Originally posted on Fangraphs  |  Last updated 3/1/13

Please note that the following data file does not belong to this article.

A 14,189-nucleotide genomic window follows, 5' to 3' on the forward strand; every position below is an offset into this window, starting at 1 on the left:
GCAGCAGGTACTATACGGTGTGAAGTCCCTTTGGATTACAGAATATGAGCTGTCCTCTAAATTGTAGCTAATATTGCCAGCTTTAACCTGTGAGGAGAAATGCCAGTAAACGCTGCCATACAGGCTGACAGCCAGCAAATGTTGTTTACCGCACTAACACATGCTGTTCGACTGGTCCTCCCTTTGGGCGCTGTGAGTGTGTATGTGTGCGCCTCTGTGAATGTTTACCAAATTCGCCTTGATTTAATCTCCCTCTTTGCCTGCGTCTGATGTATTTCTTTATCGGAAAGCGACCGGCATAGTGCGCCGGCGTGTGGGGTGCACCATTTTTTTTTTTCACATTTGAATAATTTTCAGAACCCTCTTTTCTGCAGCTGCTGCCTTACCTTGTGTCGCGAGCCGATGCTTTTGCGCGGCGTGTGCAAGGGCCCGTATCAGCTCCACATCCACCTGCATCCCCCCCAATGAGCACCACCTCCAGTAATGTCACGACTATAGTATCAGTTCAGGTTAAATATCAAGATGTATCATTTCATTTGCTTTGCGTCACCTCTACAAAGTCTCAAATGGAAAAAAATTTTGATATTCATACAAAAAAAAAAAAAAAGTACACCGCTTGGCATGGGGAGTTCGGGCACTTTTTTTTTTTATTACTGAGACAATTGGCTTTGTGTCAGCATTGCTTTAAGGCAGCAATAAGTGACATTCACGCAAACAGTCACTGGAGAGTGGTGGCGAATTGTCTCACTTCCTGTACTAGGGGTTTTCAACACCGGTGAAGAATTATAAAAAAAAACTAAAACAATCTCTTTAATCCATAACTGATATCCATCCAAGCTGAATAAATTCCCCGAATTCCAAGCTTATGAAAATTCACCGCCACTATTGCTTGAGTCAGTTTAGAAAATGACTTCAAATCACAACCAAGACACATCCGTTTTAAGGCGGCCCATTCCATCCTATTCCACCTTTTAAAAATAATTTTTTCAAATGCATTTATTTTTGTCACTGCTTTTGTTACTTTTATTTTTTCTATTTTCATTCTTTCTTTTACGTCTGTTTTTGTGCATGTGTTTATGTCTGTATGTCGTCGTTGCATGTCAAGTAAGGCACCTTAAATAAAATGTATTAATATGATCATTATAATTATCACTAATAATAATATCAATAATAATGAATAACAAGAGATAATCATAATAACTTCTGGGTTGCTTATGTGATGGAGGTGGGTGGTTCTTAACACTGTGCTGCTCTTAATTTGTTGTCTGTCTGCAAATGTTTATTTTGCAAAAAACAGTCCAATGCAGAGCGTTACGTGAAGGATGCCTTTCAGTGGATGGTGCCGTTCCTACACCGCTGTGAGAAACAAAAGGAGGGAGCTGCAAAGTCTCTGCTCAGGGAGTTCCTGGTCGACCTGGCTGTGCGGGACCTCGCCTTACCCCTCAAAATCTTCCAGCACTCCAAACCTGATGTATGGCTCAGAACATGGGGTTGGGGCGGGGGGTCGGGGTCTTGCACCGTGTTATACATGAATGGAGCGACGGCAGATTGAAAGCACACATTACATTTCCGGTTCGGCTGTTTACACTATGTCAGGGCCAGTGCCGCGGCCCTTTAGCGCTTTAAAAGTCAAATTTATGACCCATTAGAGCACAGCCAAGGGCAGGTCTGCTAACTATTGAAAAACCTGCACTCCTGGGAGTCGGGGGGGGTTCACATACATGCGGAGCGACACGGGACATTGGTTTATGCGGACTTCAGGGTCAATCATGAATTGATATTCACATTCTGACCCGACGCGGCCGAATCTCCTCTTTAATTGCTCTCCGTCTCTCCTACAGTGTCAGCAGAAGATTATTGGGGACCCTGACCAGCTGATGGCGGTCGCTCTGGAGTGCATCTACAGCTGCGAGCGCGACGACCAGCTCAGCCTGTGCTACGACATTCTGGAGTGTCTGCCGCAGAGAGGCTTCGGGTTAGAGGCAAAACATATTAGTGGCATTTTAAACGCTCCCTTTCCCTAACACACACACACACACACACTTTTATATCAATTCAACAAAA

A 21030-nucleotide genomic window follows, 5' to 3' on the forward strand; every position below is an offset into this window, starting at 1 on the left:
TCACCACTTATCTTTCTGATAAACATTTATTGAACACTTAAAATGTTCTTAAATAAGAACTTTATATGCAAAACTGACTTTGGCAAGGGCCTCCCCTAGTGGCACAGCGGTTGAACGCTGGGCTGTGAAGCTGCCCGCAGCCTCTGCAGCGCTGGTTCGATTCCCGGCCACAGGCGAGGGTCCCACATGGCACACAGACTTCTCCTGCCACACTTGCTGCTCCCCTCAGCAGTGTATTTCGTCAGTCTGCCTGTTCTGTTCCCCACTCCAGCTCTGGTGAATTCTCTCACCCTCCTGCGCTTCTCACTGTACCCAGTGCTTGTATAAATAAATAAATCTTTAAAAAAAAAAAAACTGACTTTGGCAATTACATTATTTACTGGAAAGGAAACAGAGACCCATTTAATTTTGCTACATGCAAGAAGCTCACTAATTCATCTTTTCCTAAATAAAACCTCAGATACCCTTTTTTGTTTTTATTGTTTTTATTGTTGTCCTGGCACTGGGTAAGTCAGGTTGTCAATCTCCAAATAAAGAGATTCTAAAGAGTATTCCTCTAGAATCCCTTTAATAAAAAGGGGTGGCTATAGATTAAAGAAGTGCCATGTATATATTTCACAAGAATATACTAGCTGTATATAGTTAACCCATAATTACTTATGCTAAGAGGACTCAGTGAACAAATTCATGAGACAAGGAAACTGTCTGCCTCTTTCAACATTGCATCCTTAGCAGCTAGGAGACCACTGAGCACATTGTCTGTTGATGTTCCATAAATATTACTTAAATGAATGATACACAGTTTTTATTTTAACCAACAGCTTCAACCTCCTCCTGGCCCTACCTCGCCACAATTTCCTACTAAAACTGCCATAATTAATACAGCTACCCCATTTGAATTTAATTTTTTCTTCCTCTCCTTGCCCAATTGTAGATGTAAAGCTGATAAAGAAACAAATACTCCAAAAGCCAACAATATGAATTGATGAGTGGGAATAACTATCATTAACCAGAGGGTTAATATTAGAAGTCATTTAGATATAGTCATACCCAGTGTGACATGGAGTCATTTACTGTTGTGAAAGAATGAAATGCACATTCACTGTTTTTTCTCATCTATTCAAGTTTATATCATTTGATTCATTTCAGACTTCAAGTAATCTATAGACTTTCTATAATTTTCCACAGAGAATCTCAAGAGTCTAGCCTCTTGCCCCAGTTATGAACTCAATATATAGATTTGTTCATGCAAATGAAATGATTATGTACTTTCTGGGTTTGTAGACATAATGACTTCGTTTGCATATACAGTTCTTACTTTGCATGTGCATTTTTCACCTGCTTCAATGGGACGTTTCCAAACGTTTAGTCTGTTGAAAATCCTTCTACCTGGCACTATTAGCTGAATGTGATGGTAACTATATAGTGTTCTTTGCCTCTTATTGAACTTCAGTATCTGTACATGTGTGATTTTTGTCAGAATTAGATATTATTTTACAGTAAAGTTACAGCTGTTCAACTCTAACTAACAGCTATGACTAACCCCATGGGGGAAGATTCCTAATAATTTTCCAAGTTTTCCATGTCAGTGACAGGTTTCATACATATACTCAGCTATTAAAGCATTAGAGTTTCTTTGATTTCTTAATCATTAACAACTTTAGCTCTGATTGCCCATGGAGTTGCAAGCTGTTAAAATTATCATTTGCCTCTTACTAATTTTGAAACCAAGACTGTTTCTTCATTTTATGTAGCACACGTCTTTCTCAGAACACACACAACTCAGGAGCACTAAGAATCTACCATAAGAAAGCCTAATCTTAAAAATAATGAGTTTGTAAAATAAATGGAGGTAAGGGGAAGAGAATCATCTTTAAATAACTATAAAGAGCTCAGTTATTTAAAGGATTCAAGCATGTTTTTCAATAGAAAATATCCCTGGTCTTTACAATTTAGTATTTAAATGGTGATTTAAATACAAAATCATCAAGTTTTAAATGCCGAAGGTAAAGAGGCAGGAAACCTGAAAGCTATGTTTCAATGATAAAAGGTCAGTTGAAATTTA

The Indians system doesn’t have a ton of depth but both Francisco Lindor and Trevor Bauer offer high ceilings. The club also has some really intriguing sleepers such as Danny Salazar and Anthony Santander. The organization has done an outstanding job of finding value in the Latin market.   #1 Francisco Lindor (SS) Age PA H 2B HR BB SO SB AVG OBP SLG wOBA 18 567 126 24 6 61 78 28 .257 .352 .355 .328 Lindor is one of the more well-rounded offensive prospects in the game. He has plus makeup, which helps his tools play up. He’s a four-tool player whose only questionable tool is his power, which will likely top out around 15 in a full year.  The switch-hitter also walked almost as much as he struck out in 2012. When I asked a contact to tell me what Lindor does well at the plate, he mentioned the prospect’s consistent middle-of-the-field approach from both sides of the plate.  “He has above averaged bat-to-ball ability, strike zone awareness and developing discipline,” the contact added.  Lindor, 19, handles breaking balls extremely well for a young player and his willingness to use the whole field and ability to make consistent contact both suggest he’ll eventually hit for a very good batting average.  Lindor has average speed — if not a tad better — and his defense is outstanding, thanks to his range, arm, hands and instincts. I asked another talent evaluator to contact on the young shortstop’s defense. “His glove is very special. He has instincts and natural abilities that can’t be taught. He has Omar-Vizquel-type abilities with the glove. He has plus arm strength to make any play from shortstop,” the talent evalutaor said. “He just has to continue to learn the pace of the game and his pre-pitch positioning but he really doesn’t have any true weakness in the field.” After a respectable season in low-A ball, the Puerto Rico native will move up to high-A ball and it wouldn’t be a shock to see him break out and reach double-A in the second half of the year. He has the potential to develop into a corner-stone-type player.   #2 Trevor Bauer (P) Age G GS IP K/9 BB/9 GB% ERA FIP WAR 21 4 4 16.1 9.37 7.16 45.5 % 6.06 5.18 0.0 Unlike Francisco Lindor and his plus make-up, Bauer finds himself in a Cleveland Indians uniform because of questions surrounding his maturity. Traded in a three-player deal between Cleveland, Arizona and Cincinnati, the former first round draft pick (third overall in 2011) will look to realize his immense potential with a fresh start. Cleveland could end up with a real steal if he realizes his true value. Bauer’s repertoire includes a mid-90s fastball and plus curveball. He also mixes in a slider, splitter and changeup. He needs to learn that there are benefits to working in the lower half of the strike zone. Both his command and control need polish. Bauer, 22, reached the majors in his first full season, but he should open 2013 back in triple-A. He could be one of the first players recalled in the event of an injury. With some polish and added maturity, Bauer has the ceiling of a No. 2 starter.   #3 Dorssys Paulino (SS) Age PA H 2B HR BB SO SB AVG OBP SLG wOBA 17 250 77 19 7 18 45 11 .333 .380 .558 .419 As if Francisco Lindor wasn’t enough, Cleveland also boasts a second high-ceiling shortstop prospect. Just 18 and a step behind his fellow shortstop prospect, Paulino hit extremely well in short-season ball in 2012 and likely earned an assignment to full-season ball for the coming season. Paulino has a quick batting stroke and a good eye, both of which help him hit for average despite his inexperience. He even outstanding gap power that could eventually develop into some over-the-fence pop. A contact I spoke to referred to the prospect’s offensive approach as, “an aggressive power threat with a natural swing and gap-to-gap approach.”  In the field, Paulino is inconsistent but he has athleticism, a solid arm and good range. He still has a number of rough edges that need to be sanded down and he makes youthful mistakes but I like his potential at the position. With Lindor in the system, though, shortstop is probably not a legitimate option for the Dominican Republic native.   #4 Tyler Naquin (OF) Age PA H 2B HR BB SO SB AVG OBP SLG wOBA 21 161 37 11 0 17 26 4 .270 .379 .380 .366 Naquin was one of the best pure hitters available in the 2012 amateur draft. He uses the whole field and does possess some good gap power. There are some tweaks that could be made to his hitting mechanics, though, that could help him generate more pop. He has good speed although stealing bases has not been a huge part of his game (outside of his junior year of college). I asked a contact what attracted the organization to him as a first round draft pick. “His plus hit-ability and advance feel to barrel the baseball,” he said. “Plus arm strength. Plus runner. [Naquin is] a baseball player with an instinctual feel for the game. He has tools to profile as an everyday center field.”  I asked the contact to expand upon his opinion of the outfield prospect’s defense because of questions about his ability to stick in center field. “His defense has been solid so far in pro ball.  He grew up as a center-fielder and moved in college. His routes and jumps continued to improve during the summer and we see no reason why he can’t be at least an average center-fielder. We don’t have any concerns about him staying in center field.” As mentioned above, Naquin, 22, has a very strong arm so a relocation to right field may not be such a bad thing if he can develop a little more over-the-fence pop. He’ll likely move up high-A ball to begin his first full pro season and, if all goes well, he could reach the majors in short order.   #5 Luigi Rodriguez (OF) Age PA H 2B HR BB SO SB AVG OBP SLG wOBA 19 521 123 21 11 50 133 24 .266 .336 .404 .338 Rodriguez, 20, played in full-season ball in 2012 as a teenager and held his own. He struck out way too much for someone with modest power, but he should see his K-rate decrease with added experience. Rodriguez’s game is built around his plus speed, although he still needs to polish his running game. In the field, he projects as an average-or-better center-fielder but he’s still learning the nuances of the position after turning pro as a middle infielder. Rodriguez will move up to high-A ball in 2013 and should spend the entire year at that level. He could develop into a solid big league regular with a MLB ETA of 2015.   #6 Mitch Brown (P) Age G GS IP H HR K/9 BB/9 ERA FIP 18 8 8 27.2 20 3 8.46 3.25 3.58 3.81 One of my favorite prep pitchers from the 2012 amateur draft, Brown was selected by the Indians in the second round. He made eight starts in rookie ball after turning pro and showed off his polished approach on the mound. Brown, 18, has low-90s fastball that touches the mid-90s and he has a potentially plus-curveball and a cutter that could also be an above-average offering. His changeup has potential. Brown has an easy delivery that includes some deception, which helps his stuff play up.  He also has a chance to develop into an innings-eater thanks to his solid athleticism and strong build. A contact I spoke with said the propsect’s maturity should also help him succeed. “He is a really great person who is very advanced for his age. Has a chance to be a front of the rotation starter,” he said. “I think he just needs to continue to advance with his command of his fastball and gain consistency to his pitches.” A Minnesota native, it’s impressive that the cold-weather prospect is as advanced as he is at this point. He could open 2013 in low-A ball and has the ceiling of a No. 3 starter.   #7 Danny Salazar (P) Age G GS IP H HR K/9 BB/9 ERA FIP 22 22 22 87.2 71 4 7.80 2.77 2.36 2.98 A major pop-up prospect in 2012, Salazar returned from Tommy John surgery with a vengeance. He can dial his four-seam fastball up into the upper-90s and has touched triple-digits. His slider has plus potential but the missed time has hindered its development. His third pitch is a changeup that is quite promising. Both his command and control show potential to be average or better. Salazar’s durability remains in question and he’s managed to pitch more than 100 innings just once in six pro seasons. If he cannot hold up to a starter’s workload then he could make a dominating shut-down reliever capable of pitching in high-leverage situations. He should return to double-A to open the 2013 season but should see triple-A. If he holds up, Salazar has a chance to develop into a No. 2 starter thanks to his diverse repertoire.   #8 Ronny Rodriguez (SS) Age PA H 2B HR BB SO SB AVG OBP SLG wOBA 20 553 136 23 19 21 105 13 .261 .295 .441 .327 A third talented shortstop in the system who’s actually a step ahead of Francisco Lindor (and two ahead of Dorssys Paulino), Rodriguez is a toolsy middle infielder with surprising power. Unfortunately, the rest of his game is quite raw and he’s overly aggressive at the plate, which led to just 18 walks in 454 at-bats in 2012. Rodriguez, 20, doesn’t steal a ton of bases but he has above-average speed, which helps him in the field. He has above-average range and a strong arm but he makes a lot of youthful mistakes in the field. He probably won’t be able to hold off Lindor at shortstop so third base or second base could be his eventual home if he develops into an everyday player. It’s possible that his approach at the plate will force him into a long-term bench role. He’ll face a stiff challenge when he graduates from A-ball and moves up to double-A in 2013.   #9 Tony Wolters (2B/SS) Age PA H 2B HR BB SO SB AVG OBP SLG wOBA 20 537 126 30 8 36 104 5 .260 .320 .404 .327 An above-slot signee as a 2010 third rounder, Wolters reached high-A ball in 2012 and showed some pop as an offensive-minded second baseman. He has a decent amount of gap power but he’s overly aggressive at the plate and needs to improve his two-strike approach. The left-handed hitter holds his own against southpaws. In the field, Wolters shows a strong arm but lacks first-step quickness, which limits his range at shortstop and makes him a more promising second baseman. He could easily play shortstop in a back-up role, though. If he can’t trim the strikeouts, Wolters could end up as a utility player. A 2013 assignment to double-A will be a stiff challenge.   #10 Cody Allen (P) Age G GS IP K/9 BB/9 GB% ERA FIP WAR 23 27 0 29.0 8.38 4.66 38.6 % 3.72 3.68 0.2 A starter in college, Allen immediately took the bullpen when he turned pro and his fastball velocity jumped into the mid-to-upper 90s. He also flashes a potentially-plus curveball (at times referred to as a slider). His command definitely needs his polish and his control took a hit when he reached the majors. The 23rd round draft pick from 2011 has already exceeded all expectations after playing at four different levels in 2012. The organization previously drafted Allen in 2010 and made a big push to sign him out of a Florida junior college but he committed to play for High Point in North Carolina in an effort to continue rebuilding his value after Tommy John surgery.  A contact I spoke to suggested moving out of a heavily-scouted area to a smaller school — along with his injury history — may have caused Allen to slip through the cracks. “I am surprised by the speed he has made it to the big leagues but not by his success. Our scouts have always liked his ability,” he explained. Allen has the ceiling of a high-leverage reliever who could eventually lay claim to the Indians’ closer’s role. For now, though, he’ll likely settle in as an eighth-inning guy despite his relative inexperience. The contact I spoke with agreed that the young pitcher had potential as a high-leverage reliever “He has a 7* fastball now up to 96 and a plus power curveball. He is fearless and throws strikes. He comes right at hitters and isn’t afraid to challenge them.” *The 20-80 scout scale is often simplified to 2-8.   #11 Jesus Aguilar (1B) Age PA H 2B HR BB SO SB AVG OBP SLG wOBA 22 514 123 31 15 58 115 0 .280 .372 .461 .374 The Venezuelan first baseman has impressive raw power from the right side of the plate, even though he went deep just 15 times in 2012. He’s so strong that he doesn’t have to pull the ball to put it out of the park. Aguilar has hit for average throughout his pro career but he needs to get better against breaking balls and be quicker to the ball if he’s going to produce a good batting average at higher levels. The first baseman’s value is tied solely to his bat. He’s a below-average runner and lacks range at first base. Aguilar does have decent arm strength and good hands. He’ll return to the double-A level to open the 2013 season but could move quickly — and possibly see time in the majors this year — if he finds early success.   #12 Jose Ramirez (2B) Age PA H 2B HR BB SO SB AVG OBP SLG wOBA 19 326 102 15 3 25 26 17 .354 .404 .465 .395 The 20-year-old second baseman stands just 5’9” and will never produce power but he’s also has a .342 career average in his first two pro seasons. Ramirez does an outstanding job of making contact and above-average bat speed could allow him to rack up a solid number of doubles. I asked a contact what allows Ramirez to hit for a consistently high average and he stated, “Confidence in his hands, outstanding bat-to-ball ability and instincts for the game. He  understands how a pitcher will attack him at a very early stage in his career.” The switch-hitting Ramirez has plus speed but his base running is still somewhat raw and needs polish. He has the potential to develop into an above-average fielder with good actions, solid range and a decent arm. After a strong showing in low-A and a strong showing in the Dominican Winter League, Ramirez should move up to high-A ball in 2013 and could see double-A before the year is out. The talent evaluator I spoke with said his success against better competition in the DWL has shown that his lack of size will not be an issue as he moves up the ladder.   #13 Kieran Lovegrove (P) Age G GS IP H HR K/9 BB/9 ERA FIP 17 8 7 21.0 28 1 7.71 3.86 6.00 3.53 Lovegrove is a highly-projectable hurler with a strong pitcher’s frame who needs some tweaks to his delivery to realize his full potential. If his command can improve, he has a chance to develop into a No. 3 starter. His repertoire includes an 87-93 mph fastball, a slider with plus potential and changeup that is a work in progress. Lovegrove, 18, struggled during his first taste of pro ball but was not overwhelmed.  A contact I spoke with said Lovegrove needs to continue to add strength to his frame, learn to repeat his delivery, and become more consistent with his control/command. “We like his delivery components, he just needs to get more consistent in repeating them, which should come with some added core strength gains,” he said. Lovegrove will open 2013 in extended spring training before an assignment to a short-season club in June. You have to dream on Lovegrove but he’s an intriguing talent.   #14 Scott Barnes (P) Age G GS IP K/9 BB/9 GB% ERA FIP WAR 24 16 0 19.0 7.58 3.32 36.4 % 4.26 3.67 0.1 Barnes doesn’t have the highest ceiling but he’s left-handed and continues to exceed expectations. Moved into the bullpen at triple-A in 2012, the southpaw made his MLB debut and held his own. The role fits him well because his delivery has some effort to it and his fastball plays up and works in the low-to-mid 90s. He also has a very good slider and throws an occasional changeup. Barnes, 25, has a decent shot at breaking camp with the big league club with the ability to fill a number of roles, including loogy, long-man and spot starter. The contact I spoke to about Barnes, though, feels the rookie will thrive in the bullpen. ”His deceptive delivery will play up in shorter stints,” he explained.   #15 Anthony Santander (OF) Age PA H 2B HR BB SO SB AVG OBP SLG wOBA 17 176 47 15 4 13 37 6 .305 .381 .494 .398 It’s not often that a Latin teenager makes his pro debut in North America and hits more than .300 but that’s just what Santander did in 2012. Despite his strong debut, the switch-hitter is still extremely raw — both as a hitter and a fielder. He flashes at least average power potential with the ability to hit for a strong batting average but he’s too aggressive at times. Santander played mostly left field during his debut and he could develop into an average or better corner outfielder. If his power fails to develop, though, he’ll likely end up as a fourth outfielder with one plus tool (his hit tool). Santander could move up to low-A ball with a strong spring but he could probably benefit from another stint in extended spring training.